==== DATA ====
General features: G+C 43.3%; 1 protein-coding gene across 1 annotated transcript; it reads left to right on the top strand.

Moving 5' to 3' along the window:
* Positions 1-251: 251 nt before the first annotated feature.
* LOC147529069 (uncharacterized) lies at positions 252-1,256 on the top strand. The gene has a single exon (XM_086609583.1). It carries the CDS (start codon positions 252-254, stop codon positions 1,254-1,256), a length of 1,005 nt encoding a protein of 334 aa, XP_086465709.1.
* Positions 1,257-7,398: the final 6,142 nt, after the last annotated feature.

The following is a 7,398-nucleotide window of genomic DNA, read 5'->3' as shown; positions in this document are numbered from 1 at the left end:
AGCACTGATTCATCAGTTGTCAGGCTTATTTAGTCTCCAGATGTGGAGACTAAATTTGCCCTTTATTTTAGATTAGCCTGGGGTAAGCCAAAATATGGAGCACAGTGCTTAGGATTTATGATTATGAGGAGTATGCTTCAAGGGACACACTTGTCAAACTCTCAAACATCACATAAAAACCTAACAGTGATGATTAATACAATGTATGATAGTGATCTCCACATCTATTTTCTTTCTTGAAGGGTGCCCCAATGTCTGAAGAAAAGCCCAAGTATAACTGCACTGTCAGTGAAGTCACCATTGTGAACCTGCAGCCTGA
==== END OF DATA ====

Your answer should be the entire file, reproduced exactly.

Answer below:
General features: G+C 43.3%; 1 protein-coding gene across 1 annotated transcript; it reads left to right on the top strand.

Moving 5' to 3' along the window:
* Positions 1-251: 251 nt before the first annotated feature.
* LOC147529069 (uncharacterized) lies at positions 252-1,256 on the top strand. The gene has a single exon (XM_086609583.1). It carries the CDS (start codon positions 252-254, stop codon positions 1,254-1,256), a length of 1,005 nt encoding a protein of 334 aa, XP_086465709.1.
* Positions 1,257-7,398: the final 6,142 nt, after the last annotated feature.

The following is a 7,398-nucleotide window of genomic DNA, read 5'->3' as shown; positions in this document are numbered from 1 at the left end:
AGCACTGATTCATCAGTTGTCAGGCTTATTTAGTCTCCAGATGTGGAGACTAAATTTGCCCTTTATTTTAGATTAGCCTGGGGTAAGCCAAAATATGGAGCACAGTGCTTAGGATTTATGATTATGAGGAGTATGCTTCAAGGGACACACTTGTCAAACTCTCAAACATCACATAAAAACCTAACAGTGATGATTAATACAATGTATGATAGTGATCTCCACATCTATTTTCTTTCTTGAAGGGTGCCCCAATGTCTGAAGAAAAGCCCAAGTATAACTGCACTGTCAGTGAAGTCACCATTGTGAACCTGCAGCCTGA